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Currencies of Mutualisms: Sources of Alkaloid Genes in Vertically Transmitted Epichloae
Department of Plant Pathology, University of Kentucky, Lexington, KY 40546, USA
Forage Improvement Division, The Samuel Roberts Noble Foundation, Ardmore, OK 73401, USA
Division of Plant and Soil Sciences, West Virginia University, Morgantown, WV 26506, USA
Advanced Genetic Technologies Center, University of Kentucky, Lexington, KY 40546, USA
School of Pastoral Agriculture Science and Technology, Lanzhou University, Lanzhou 730020, China
School of Grassland & Environmental Science, Xinjiang Agricultural University, Urumqi 830052, China
Institute of Integrative Biology, ETH Zürich, CH-8092 Zürich, Switzerland
* Author to whom correspondence should be addressed.
Received: 1 April 2013; in revised form: 17 May 2013 / Accepted: 29 May 2013 / Published: 6 June 2013
Abstract: The epichloae (Epichloë and Neotyphodium species), a monophyletic group of fungi in the family Clavicipitaceae, are systemic symbionts of cool-season grasses (Poaceae subfamily Poöideae). Most epichloae are vertically transmitted in seeds (endophytes), and most produce alkaloids that attack nervous systems of potential herbivores. These protective metabolites include ergot alkaloids and indole-diterpenes (tremorgens), which are active in vertebrate systems, and lolines and peramine, which are more specific against invertebrates. Several Epichloë species have been described which are sexual and capable of horizontal transmission, and most are vertically transmissible also. Asexual epichloae are mainly or exclusively vertically transmitted, and many are interspecific hybrids with genomic contributions from two or three ancestral Epichloë species. Here we employ genome-scale analyses to investigate the origins of biosynthesis gene clusters for ergot alkaloids (EAS), indole-diterpenes (IDT), and lolines (LOL) in 12 hybrid species. In each hybrid, the alkaloid-gene and housekeeping-gene relationships were congruent. Interestingly, hybrids frequently had alkaloid clusters that were rare in their sexual ancestors. Also, in those hybrids that had multiple EAS, IDT or LOL clusters, one cluster lacked some genes, usually for late pathway steps. Possible implications of these findings for the alkaloid profiles and endophyte ecology are discussed.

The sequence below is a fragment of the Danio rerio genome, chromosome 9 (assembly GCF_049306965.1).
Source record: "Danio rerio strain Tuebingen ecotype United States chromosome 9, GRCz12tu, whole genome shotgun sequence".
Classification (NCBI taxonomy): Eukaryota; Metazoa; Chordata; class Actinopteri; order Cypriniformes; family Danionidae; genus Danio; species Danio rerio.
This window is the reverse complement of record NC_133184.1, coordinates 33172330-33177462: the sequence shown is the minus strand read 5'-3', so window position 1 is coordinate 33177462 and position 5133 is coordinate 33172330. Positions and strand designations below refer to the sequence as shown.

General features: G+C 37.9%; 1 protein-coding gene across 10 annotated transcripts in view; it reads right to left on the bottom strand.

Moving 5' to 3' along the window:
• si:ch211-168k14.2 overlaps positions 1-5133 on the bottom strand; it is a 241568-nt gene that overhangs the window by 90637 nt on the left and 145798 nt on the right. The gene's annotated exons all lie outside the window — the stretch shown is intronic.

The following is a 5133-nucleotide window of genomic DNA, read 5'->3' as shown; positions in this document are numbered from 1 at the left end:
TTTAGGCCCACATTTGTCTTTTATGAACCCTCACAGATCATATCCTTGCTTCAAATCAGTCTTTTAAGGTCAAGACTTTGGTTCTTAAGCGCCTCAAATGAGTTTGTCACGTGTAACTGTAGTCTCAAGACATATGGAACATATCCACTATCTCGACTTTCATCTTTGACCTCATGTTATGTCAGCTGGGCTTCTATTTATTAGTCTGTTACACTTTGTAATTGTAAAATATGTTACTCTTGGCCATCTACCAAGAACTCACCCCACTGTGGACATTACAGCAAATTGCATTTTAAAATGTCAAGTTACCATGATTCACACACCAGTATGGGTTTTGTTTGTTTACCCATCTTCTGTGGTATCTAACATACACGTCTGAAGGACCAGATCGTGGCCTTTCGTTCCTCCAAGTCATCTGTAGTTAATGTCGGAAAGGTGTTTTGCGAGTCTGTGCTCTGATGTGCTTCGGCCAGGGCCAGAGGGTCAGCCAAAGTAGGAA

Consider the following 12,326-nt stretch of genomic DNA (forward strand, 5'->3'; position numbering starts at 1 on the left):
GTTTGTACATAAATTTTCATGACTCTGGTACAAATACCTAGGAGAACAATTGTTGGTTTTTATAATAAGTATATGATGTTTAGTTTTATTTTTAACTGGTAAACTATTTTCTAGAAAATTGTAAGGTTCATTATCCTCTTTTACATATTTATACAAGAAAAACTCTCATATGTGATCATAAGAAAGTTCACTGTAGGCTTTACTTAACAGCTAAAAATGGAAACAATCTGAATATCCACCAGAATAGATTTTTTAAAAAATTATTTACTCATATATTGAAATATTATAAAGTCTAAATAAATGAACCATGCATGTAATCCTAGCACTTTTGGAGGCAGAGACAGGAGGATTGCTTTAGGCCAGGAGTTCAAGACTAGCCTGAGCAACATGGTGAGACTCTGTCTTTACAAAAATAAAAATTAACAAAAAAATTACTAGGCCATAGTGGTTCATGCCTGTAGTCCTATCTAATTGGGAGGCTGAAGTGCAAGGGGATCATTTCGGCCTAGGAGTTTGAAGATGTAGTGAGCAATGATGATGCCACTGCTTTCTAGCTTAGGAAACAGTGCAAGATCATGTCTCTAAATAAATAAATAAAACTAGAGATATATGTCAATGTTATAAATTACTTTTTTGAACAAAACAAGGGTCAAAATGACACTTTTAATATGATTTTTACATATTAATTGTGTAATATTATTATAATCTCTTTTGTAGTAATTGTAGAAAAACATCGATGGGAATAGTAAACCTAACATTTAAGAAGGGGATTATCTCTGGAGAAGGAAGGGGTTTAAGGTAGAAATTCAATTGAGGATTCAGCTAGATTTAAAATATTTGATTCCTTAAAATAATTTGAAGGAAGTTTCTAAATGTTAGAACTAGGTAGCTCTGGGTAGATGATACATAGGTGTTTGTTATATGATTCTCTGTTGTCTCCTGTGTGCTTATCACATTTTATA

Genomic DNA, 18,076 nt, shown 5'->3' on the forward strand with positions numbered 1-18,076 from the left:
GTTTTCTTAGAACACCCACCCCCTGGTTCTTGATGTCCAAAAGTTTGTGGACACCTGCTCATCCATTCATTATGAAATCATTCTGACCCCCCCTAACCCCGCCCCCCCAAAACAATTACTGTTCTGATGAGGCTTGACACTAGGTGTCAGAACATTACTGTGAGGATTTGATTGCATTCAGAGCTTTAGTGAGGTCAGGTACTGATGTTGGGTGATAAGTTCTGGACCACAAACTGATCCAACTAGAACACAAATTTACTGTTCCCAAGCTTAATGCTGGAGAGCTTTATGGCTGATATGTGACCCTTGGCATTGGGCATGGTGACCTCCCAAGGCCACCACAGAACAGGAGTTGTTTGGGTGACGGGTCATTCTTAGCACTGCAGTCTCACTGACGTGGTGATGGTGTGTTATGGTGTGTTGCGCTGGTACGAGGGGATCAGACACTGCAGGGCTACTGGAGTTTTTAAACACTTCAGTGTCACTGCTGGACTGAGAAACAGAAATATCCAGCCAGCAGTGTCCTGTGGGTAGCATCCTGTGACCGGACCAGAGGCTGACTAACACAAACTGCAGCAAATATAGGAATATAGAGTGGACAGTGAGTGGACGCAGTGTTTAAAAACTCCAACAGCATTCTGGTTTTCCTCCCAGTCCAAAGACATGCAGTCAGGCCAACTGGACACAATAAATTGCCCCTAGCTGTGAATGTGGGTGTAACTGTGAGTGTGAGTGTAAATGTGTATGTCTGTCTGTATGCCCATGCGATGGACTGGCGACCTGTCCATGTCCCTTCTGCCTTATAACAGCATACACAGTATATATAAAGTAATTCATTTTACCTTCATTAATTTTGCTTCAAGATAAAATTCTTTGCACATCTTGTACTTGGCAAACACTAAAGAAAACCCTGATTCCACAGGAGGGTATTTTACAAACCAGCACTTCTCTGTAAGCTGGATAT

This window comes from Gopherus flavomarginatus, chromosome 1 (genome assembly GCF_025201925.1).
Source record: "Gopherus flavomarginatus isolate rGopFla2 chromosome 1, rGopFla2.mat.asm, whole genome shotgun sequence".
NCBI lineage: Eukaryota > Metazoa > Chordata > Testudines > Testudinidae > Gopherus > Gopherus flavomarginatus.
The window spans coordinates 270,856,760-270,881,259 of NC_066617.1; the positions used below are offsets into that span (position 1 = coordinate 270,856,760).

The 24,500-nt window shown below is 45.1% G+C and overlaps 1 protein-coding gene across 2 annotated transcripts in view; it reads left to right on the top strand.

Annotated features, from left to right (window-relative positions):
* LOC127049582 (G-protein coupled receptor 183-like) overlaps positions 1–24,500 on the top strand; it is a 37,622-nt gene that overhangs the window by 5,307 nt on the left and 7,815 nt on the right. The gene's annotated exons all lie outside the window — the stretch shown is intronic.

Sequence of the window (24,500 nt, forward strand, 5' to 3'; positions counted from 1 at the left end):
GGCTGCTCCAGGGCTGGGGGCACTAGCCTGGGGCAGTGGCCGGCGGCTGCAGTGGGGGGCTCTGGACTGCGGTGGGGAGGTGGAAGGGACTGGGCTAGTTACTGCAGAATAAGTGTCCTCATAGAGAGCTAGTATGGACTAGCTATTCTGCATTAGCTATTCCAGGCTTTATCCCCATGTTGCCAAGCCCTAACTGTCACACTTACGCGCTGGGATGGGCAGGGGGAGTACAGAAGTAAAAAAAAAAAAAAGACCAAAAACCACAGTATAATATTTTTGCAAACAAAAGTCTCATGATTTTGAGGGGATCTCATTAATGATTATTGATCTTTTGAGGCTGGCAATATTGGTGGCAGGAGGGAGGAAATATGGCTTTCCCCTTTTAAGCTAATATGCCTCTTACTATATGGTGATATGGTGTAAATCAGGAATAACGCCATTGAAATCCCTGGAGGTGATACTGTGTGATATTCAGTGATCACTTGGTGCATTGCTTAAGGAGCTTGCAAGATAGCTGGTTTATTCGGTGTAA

Keywords: ergot alkaloids; indole-diterpenes; lolines; Clavicipitaceae; epichloae; endophytes; grasses; Poaceae; Poöideae; symbiosis
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Schardl, C.L.; Young, C.A.; Pan, J.; Florea, S.; Takach, J.E.; Panaccione, D.G.; Farman, M.L.; Webb, J.S.; Jaromczyk, J.; Charlton, N.D.; Nagabhyru, P.; Chen, L.; Shi, C.; Leuchtmann, A. Currencies of Mutualisms: Sources of Alkaloid Genes in Vertically Transmitted Epichloae. Toxins 2013, 5, 1064-1088.
Schardl CL, Young CA, Pan J, Florea S, Takach JE, Panaccione DG, Farman ML, Webb JS, Jaromczyk J, Charlton ND, Nagabhyru P, Chen L, Shi C, Leuchtmann A. Currencies of Mutualisms: Sources of Alkaloid Genes in Vertically Transmitted Epichloae. Toxins. 2013; 5(6):1064-1088.
Schardl, Christopher L.; Young, Carolyn A.; Pan, Juan; Florea, Simona; Takach, Johanna E.; Panaccione, Daniel G.; Farman, Mark L.; Webb, Jennifer S.; Jaromczyk, Jolanta; Charlton, Nikki D.; Nagabhyru, Padmaja; Chen, Li; Shi, Chong; Leuchtmann, Adrian. 2013. "Currencies of Mutualisms: Sources of Alkaloid Genes in Vertically Transmitted Epichloae." Toxins 5, no. 6: 1064-1088.